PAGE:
Are We Sure That Christopher Bell Is More Talented Than Erik Jones?

Ask any Nascar fan, and they’ll tell you that it’s only a matter of time before Erik Jones makes way for Christopher Bell at Joe Gibbs Racing.

However, is Bell actually the superior talent?

The easiest comparison to make between drivers is when they drive the same equipment. Thus, comparing the two — who both drove the #20 Joe Gibbs Racing Toyota in the Xfinity Series — is easy. Right?

Not in this case. Extreme rule changes in the Xfinity Series renders a straight, statistical comparison between the two imprecise. In this article, I’ll isolate the extenuating circumstances that made performing significantly easier for Bell and give a revised statistical comparison that more accurately relates the drivers’ results.

In 2016 — Jones’ lone Xfinity season — there was no limit on the number of starts that Cup drivers could make. Competitive “Buschwhackers” — Kyle Busch, Kyle Larson, Joey Logano, Brad Keselowski, etc. — made 133 combined starts and won 23 times in the 33-race schedule. Only Road America was free of Cup drivers.

In Bell’s two seasons combined, Buschwhackers made 81 attempts and won 20 of them. In 66 races, exactly half — 33 — were free of Cup drivers.

Clearly, it was easier for Bell to win races. To accurately compare, we must inspect how each did against their respective Xfinity opponents, while also observing their performance against Cup drivers.

Let’s get the controls out of the way: The strength of Gibbs’ Xfinity equipment was the same (the best) for both. Bell faced a tougher crop of Xfinity talent — the group of Cole Custer, Tyler Reddick, Chase Briscoe and Austin Cindric is superior to Jones’ class, headlined by Daniel Suarez, Ty Dillon and Bubba Wallace. Justin Allgaier and Elliott Sadler were also present (in JRM equipment) for both. It’s difficult to quantify an exact, weighed difference in the level of competition, but we’ll observe the bias.

Of Jones’ four wins in 2016, he beat Cup drivers in all of them. At Bristol, Jones (then-19) beat Kyle Busch, Kyle Larson, Kevin Harvick, Joey Logano and Austin Dillon; at Dover, he beat Joey Logano; at Iowa he triumphed over Brad Keselowski; at Chicago, he defeated Kyle Busch, Kyle Larson, Joey Logano, Clint Bowyer, and Paul Menard. Meanwhile, there were seven additional races where he lost to a Cupper but finished first relative to his Xfinity competitors. Thus, we’ll say he “won” 11 races.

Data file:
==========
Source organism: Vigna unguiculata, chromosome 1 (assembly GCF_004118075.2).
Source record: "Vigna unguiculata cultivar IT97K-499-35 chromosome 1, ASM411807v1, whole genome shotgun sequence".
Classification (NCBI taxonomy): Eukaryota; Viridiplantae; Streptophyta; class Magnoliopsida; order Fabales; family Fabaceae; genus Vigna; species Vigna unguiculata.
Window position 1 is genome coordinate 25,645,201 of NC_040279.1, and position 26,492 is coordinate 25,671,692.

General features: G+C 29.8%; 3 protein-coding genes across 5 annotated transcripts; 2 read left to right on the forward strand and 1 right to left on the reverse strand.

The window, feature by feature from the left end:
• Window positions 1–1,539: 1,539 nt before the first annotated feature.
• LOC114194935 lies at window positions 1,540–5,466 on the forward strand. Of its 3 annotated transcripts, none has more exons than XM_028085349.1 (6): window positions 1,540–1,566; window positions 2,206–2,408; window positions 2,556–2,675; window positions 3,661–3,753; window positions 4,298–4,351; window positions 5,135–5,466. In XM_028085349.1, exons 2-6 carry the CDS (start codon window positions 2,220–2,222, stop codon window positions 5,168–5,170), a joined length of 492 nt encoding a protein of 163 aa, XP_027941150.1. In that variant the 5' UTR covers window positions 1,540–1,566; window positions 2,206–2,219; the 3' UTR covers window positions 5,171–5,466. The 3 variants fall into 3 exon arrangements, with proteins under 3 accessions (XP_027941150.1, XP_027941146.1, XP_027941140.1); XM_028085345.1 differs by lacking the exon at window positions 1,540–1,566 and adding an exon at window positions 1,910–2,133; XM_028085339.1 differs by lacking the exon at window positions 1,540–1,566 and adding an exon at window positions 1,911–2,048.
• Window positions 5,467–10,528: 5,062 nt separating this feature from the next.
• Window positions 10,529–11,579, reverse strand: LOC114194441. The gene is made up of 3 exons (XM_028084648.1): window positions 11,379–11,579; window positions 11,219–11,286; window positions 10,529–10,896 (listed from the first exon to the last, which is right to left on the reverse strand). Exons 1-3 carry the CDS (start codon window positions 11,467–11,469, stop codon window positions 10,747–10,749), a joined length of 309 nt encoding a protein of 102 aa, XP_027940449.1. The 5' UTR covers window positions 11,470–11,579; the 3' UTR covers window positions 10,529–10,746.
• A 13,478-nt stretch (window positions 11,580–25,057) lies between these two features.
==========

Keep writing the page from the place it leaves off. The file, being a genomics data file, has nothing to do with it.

Of Bell’s seven wins in 2018, he beat Cup drivers in two of them*. He defeated Kyle Busch at Kentucky and outclassed Brad Keselowski the next week at Loudon. There were four additional races where he was Buschwhacked but managed to beat his Xfinity regulars, so he, too, scored 11 “wins.”

Note: He also defeated Ross Chastain at Richmond when Chastain was piloting Chip Ganassi’s #42, no small feat.

Of Bell’s eight wins in 2019, three came against Cup competition, but those Cuppers were Ryan Preece, Paul Menard and Matt DiBenedetto. The only Cup driver to win in Xfinity last season was Kyle Busch, and in his four wins, Bell was the top Xfinity driver in none of them, so his eight win-total is accurate.

The results: Jones “won” 11 races in 2016, while Bell “won” 19 over his two years.

That would tilt the scales in Jones’ favor, but remember, the other regulars in 2016 weren’t as talented as those that Bell competed with. Both drivers had impressive wins over Cup competitors. On speed, it’s pretty much a wash.*

*Note: Erik Jones’ average start in 2016 was 3.1, which is insane, especially given the presence of Cup guys in nearly every race. Bell’s average start was 8.5 in 2018, and 4.2 in 2019.

On the flip side, Bell’s formative racing years were spent on dirt, while Jones has been on pavement his whole life. Thus, you would think that Bell has more potential to grow as a paved-oval driver.

But wait! Jones is 18 months younger than Bell. So shouldn’t he — in theory — have more upside, despite having spent more years on pavement?

My head is spinning. When you really dig into it, these two are so, so close. Both have the talent to win a Cup championship one day.

Bell’s raw Xfinity statistics exceed those of Jones, leading many fans to believe that he’s unquestionably better and more deserving of the #20 Joe Gibbs Toyota in the Cup Series. A deeper dig reveals that, all things equal, it’s very difficult to declare one superior.